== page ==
Home »  News »  India

US group urges Obama to take up rights, religious freedom with India

Monday, 18 October 2010 - 12:22am IST | Place: New Delhi | Agency: DNA
USCIRF's principal responsibilities are to review facts and circumstances of violation of religious freedom internationally and make policy recommendations to the US president, the secretary of state and congress.

With New Delhi’s image taking a beating due to incidents of violence against minorities, United States Commission on International Religious Freedom (USCIRF) has urged president Barack Obama to raise the issues of religious freedom and human rights during his forthcoming trip to India. It has also urged Obama to ensure that the issues are included in the US’ broader bilateral agenda, so that they can be discussed continuously even after his visit.

USCIRF is an independent, bipartisan federal government commission. Its principal responsibilities are to review facts and circumstances of violation of religious freedom internationally and make policy recommendations to the US president, the secretary of state and congress.

The agency has written to Obama that India was on its watch list since 2009 due to the nature and extent of violations of religious freedom the country’s government had either engaged in or tolerated.

While lauding the religious composition in Indian politics, USCIRF said: “India is ripe for thorough exchange on issues of religious freedom...A country with a Hindu majority, India has one of the world’s largest Muslim populations, the current prime minister is Sikh, the past president is Muslim, and the head of the national governing alliance is a Catholic. India’s democracy, religious pluralism and tradition of religious tolerance are truly noteworthy.”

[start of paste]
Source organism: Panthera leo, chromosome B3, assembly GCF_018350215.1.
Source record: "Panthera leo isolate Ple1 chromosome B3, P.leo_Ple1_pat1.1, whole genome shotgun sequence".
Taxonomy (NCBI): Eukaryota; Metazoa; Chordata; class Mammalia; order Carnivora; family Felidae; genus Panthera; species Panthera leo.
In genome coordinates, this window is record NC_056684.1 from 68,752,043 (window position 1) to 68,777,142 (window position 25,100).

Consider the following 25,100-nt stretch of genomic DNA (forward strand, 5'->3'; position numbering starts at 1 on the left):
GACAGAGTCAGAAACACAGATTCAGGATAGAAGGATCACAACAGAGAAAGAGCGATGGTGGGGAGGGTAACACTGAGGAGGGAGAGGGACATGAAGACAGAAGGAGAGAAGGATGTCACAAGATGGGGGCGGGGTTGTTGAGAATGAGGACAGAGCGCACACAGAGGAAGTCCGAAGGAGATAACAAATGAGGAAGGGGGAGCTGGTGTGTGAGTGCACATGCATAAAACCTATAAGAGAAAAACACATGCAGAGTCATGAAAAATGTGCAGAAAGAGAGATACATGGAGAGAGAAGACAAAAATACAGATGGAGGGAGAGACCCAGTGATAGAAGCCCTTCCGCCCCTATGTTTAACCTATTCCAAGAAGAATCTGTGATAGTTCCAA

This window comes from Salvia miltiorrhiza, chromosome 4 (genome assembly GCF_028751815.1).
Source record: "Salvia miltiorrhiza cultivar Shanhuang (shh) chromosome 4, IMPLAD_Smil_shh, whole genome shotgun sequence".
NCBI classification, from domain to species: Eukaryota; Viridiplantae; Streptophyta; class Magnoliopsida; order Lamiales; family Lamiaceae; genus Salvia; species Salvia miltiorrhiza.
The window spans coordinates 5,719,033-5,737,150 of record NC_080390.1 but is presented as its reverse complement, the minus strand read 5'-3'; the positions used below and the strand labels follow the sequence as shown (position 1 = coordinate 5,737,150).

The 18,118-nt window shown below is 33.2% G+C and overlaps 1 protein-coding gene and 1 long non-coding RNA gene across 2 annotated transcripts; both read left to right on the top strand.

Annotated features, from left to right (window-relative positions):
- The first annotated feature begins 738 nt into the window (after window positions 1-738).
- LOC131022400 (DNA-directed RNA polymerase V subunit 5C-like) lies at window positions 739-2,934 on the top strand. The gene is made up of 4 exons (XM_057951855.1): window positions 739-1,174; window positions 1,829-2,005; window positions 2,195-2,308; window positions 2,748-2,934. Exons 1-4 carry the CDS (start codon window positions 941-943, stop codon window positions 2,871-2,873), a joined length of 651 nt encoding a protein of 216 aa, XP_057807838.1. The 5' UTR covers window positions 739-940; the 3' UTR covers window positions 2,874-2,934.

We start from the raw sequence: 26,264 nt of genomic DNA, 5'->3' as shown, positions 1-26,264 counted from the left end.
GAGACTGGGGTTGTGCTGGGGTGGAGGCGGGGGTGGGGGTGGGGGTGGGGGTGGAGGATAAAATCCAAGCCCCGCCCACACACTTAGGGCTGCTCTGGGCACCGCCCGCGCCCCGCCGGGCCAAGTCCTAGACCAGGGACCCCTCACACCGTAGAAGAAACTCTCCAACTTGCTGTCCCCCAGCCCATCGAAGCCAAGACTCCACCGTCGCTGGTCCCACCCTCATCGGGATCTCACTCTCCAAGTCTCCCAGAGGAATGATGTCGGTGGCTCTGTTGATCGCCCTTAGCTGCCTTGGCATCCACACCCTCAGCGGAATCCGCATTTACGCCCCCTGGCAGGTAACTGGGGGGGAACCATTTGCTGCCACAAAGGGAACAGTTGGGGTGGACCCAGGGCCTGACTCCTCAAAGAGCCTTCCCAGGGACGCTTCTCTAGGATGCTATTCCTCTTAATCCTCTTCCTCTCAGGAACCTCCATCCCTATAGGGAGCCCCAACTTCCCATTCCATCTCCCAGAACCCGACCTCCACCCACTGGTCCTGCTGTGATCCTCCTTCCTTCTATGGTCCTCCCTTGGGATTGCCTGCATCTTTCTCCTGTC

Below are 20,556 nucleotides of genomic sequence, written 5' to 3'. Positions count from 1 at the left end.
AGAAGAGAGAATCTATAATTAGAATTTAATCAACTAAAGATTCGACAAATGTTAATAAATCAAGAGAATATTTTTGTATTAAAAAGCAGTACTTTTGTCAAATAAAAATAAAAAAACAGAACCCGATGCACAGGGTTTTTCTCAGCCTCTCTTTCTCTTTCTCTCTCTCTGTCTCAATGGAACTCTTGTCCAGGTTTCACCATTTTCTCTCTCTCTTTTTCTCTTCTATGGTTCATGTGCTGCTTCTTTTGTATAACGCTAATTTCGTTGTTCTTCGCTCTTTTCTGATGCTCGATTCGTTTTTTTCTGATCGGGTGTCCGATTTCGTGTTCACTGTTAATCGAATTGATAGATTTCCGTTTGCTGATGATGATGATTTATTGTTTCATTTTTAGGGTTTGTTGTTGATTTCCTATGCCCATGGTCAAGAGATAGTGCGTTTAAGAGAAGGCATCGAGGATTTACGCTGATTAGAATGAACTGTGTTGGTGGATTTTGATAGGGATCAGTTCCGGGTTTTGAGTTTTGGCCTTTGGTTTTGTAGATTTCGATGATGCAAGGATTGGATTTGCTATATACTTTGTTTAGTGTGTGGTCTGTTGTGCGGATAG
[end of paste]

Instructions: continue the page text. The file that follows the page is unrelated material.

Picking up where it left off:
Yet, despite its history of tolerance and the current government’s commitment to sustaining it, episodic communal violence continues to occur in India, the commission said.

“The governmental response, particularly at the state and local levels, has not been adequate, and justice for victims, such as those in Gujarat and Orissa, often has been slow and ineffective.

This reality fosters a climate of impunity, and in such conditions members of vulnerable minority religious communities have few assurances of safety and little hope of perpetrator accountability,” commission head Leonard Leo wrote.

He, however, gave credit to the Indian government’s efforts to confront the problem. The commission said the absence of sectarian violence after the recent court decision on the Ayodhya religious site was largely a result of the proactive steps the Indian government took and lauded the government’s efforts to create fast-track judicial mechanisms to hasten justice in relation to sectarian clashes, such as in Orissa and Gujarat.

USCIRF had written a similar letters to former presidents Bill Clinton and George W Bush before their India visits.




Jump to comments